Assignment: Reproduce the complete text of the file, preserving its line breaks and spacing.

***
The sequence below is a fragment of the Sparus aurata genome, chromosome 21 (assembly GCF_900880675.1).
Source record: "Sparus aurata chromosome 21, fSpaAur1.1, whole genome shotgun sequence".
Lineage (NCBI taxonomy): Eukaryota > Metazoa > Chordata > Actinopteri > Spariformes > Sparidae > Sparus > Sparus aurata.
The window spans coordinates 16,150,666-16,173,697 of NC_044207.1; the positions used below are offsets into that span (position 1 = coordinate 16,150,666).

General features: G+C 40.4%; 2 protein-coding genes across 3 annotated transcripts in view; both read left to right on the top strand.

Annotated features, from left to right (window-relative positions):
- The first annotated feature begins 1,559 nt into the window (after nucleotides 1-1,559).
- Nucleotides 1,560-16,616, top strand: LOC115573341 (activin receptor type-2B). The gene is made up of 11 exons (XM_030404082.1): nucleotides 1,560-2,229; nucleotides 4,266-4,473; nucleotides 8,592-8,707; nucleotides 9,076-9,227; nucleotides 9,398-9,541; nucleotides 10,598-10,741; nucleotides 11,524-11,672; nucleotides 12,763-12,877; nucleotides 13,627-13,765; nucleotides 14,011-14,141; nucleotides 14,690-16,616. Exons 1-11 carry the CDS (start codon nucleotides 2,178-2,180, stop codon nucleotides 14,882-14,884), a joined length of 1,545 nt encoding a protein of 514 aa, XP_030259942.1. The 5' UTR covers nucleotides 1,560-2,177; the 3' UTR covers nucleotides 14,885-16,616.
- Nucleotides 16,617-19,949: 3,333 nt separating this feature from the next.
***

The sequence below is a fragment of the Sparus aurata genome, chromosome 21 (assembly GCF_900880675.1).
Source record: "Sparus aurata chromosome 21, fSpaAur1.1, whole genome shotgun sequence".
Lineage (NCBI taxonomy): Eukaryota > Metazoa > Chordata > Actinopteri > Spariformes > Sparidae > Sparus > Sparus aurata.
The window spans coordinates 16,150,666-16,173,697 of NC_044207.1; the positions used below are offsets into that span (position 1 = coordinate 16,150,666).

General features: G+C 40.4%; 2 protein-coding genes across 3 annotated transcripts in view; both read left to right on the top strand.

Annotated features, from left to right (window-relative positions):
- The first annotated feature begins 1,559 nt into the window (after nucleotides 1-1,559).
- Nucleotides 1,560-16,616, top strand: LOC115573341 (activin receptor type-2B). The gene is made up of 11 exons (XM_030404082.1): nucleotides 1,560-2,229; nucleotides 4,266-4,473; nucleotides 8,592-8,707; nucleotides 9,076-9,227; nucleotides 9,398-9,541; nucleotides 10,598-10,741; nucleotides 11,524-11,672; nucleotides 12,763-12,877; nucleotides 13,627-13,765; nucleotides 14,011-14,141; nucleotides 14,690-16,616. Exons 1-11 carry the CDS (start codon nucleotides 2,178-2,180, stop codon nucleotides 14,882-14,884), a joined length of 1,545 nt encoding a protein of 514 aa, XP_030259942.1. The 5' UTR covers nucleotides 1,560-2,177; the 3' UTR covers nucleotides 14,885-16,616.
- Nucleotides 16,617-19,949: 3,333 nt separating this feature from the next.